Known Unknowns

risk transfers gone awry


Welcome to Known Unknowns, a newsletter that’s here to remind you that although you can shift risk onto someone else, it never really disappears.

Another day, another $3 trillion

There’s an age-old question that has long divided people, as well as made and broke empires: How much risk should the government take on? This question took on greater urgency over the past 100 years as the role of government and risk reduction changed. Capital became more plentiful, we collectively moved to cities, we developed weaker community ties, and faced more systematic risk, so risk reduction within communities necessarily became more difficult. This all became clear during the Great Depression, which is how we got the modern welfare state in which the government took on some of our risk of income loss, old age—and, later, our health. This was efficient in many ways, because the government could diversify risk across individuals and generations. When you shift risk from individuals to the government (or anyone else, as what happens every day in financial markets) one of three things can happen:

1.     The risk still exists, but it’s smaller because of the power of diversification.

2.     The risk stays the same size and is transferred from one party to another.

3.     The risk increases, because you’ve created a new systematic risk, moral hazard, or some distortion in which prices and incentives don’t make sense anymore.

Sometimes there can also be some combination of the three, but this gives us a framework with which to judge new policies, which are often about risk transfer. I think we’ll look back on the post-war era as a Golden Era for risk. Yes, there were some big policy blunders, and more people fell through the safety net than we like to remember. But there was a decent balance of individualism, with some degree of us banding together to reduce each other’s risk through social insurance. It was, on balance, efficient (lots of the first scenario), and we got high growth and increasing living standards as a result.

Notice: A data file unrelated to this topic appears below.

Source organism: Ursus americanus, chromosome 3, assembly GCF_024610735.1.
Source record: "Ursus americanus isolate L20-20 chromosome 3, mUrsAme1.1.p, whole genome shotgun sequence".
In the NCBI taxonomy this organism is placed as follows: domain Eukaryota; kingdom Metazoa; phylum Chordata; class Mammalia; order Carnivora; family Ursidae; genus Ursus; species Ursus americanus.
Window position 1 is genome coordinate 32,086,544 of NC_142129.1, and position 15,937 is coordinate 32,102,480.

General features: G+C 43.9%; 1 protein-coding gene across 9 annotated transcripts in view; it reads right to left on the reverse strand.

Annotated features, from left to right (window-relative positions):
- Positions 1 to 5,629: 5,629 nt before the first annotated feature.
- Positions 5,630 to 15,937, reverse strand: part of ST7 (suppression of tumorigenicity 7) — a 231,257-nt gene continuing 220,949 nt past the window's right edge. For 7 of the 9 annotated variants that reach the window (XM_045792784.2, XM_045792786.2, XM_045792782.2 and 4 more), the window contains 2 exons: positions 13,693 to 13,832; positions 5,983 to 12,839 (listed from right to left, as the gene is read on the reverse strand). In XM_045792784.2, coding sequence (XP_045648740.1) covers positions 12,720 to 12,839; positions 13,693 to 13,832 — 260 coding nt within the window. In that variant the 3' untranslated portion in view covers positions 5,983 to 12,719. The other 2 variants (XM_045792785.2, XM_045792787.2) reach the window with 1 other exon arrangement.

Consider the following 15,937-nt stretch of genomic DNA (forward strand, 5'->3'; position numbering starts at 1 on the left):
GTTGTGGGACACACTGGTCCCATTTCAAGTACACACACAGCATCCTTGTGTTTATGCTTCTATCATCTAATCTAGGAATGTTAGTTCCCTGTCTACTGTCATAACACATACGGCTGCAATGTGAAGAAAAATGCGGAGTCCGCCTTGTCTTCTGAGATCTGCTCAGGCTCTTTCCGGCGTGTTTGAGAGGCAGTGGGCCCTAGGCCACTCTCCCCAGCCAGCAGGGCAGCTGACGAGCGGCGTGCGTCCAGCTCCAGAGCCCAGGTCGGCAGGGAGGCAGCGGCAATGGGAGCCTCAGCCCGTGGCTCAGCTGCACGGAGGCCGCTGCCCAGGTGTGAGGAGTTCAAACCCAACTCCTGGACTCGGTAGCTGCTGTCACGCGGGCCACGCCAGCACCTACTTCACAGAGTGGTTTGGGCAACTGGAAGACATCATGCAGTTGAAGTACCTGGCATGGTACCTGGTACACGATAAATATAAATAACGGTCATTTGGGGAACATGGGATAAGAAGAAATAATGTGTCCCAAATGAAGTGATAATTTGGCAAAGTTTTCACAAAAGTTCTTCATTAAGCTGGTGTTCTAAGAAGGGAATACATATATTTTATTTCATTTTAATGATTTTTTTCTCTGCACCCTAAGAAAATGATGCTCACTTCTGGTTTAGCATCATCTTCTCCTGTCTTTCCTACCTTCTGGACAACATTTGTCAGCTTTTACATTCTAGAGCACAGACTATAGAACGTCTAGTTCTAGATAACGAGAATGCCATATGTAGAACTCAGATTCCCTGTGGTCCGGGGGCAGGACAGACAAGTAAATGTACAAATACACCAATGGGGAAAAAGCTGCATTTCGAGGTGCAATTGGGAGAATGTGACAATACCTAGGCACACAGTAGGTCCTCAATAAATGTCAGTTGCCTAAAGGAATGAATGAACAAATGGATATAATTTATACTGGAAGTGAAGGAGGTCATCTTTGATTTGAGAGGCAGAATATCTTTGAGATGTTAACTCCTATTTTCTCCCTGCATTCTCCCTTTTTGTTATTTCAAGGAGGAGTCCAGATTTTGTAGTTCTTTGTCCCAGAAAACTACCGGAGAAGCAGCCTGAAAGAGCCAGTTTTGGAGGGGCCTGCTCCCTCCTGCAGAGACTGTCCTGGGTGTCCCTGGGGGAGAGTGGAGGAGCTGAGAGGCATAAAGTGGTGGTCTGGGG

Now, however, we’re in an altogether new era. Rather than supporting risk and insuring against some downside risk, the government wants to remove it entirely. Or, rather, it seems that no one should ever experience any downside risk (or upside, since they go together) or discomfort. That appears to be the intellectual motivation for the bill that has just passed.

The latest infrastructure proposal goes even further, following the new intellectual (and ahistorical) wisdom that the best innovator is the government. Innovation is inherently risky, and most projects fail. The thinking is that the wisdom of the government can remove risk from the innovation process, or it can handle the risk better than the market can. When the private sector innovates, it’s always a high-risk endeavor, borne by founders and investors who also get lots of upside when it works. When the government is the primary innovator, risk is borne by future taxpayers, and if we end up with wonderful new infrastructure that enhances growth, they benefit. And in the case of the environmental projects in the latest plan, we will also have a cleaner planet. But if this is just a series of boondoggles that waste money, future generations will take all the downside risk by having to deal with our debt. So, unlike social insurance in the 20th century, this is an example of the second scenario more than the first.

But the size and scope of these new bills make me worried about the third scenario. Just like social insurance, if the projects are poorly chosen or poorly structured, new risks arise. This is in fact more likely when the government takes on innovation risk of this scale. Great innovation requires discipline and knowledge of markets. And some fear of loss is what creates that discipline. So, will $3 trillion remake the Green economy of our dreams? Maybe. But the government doesn’t have such a great track record as a primary innovator. The government is better in a supporting role, or in the case of Asian Tigers, implementing market-proven existing technology.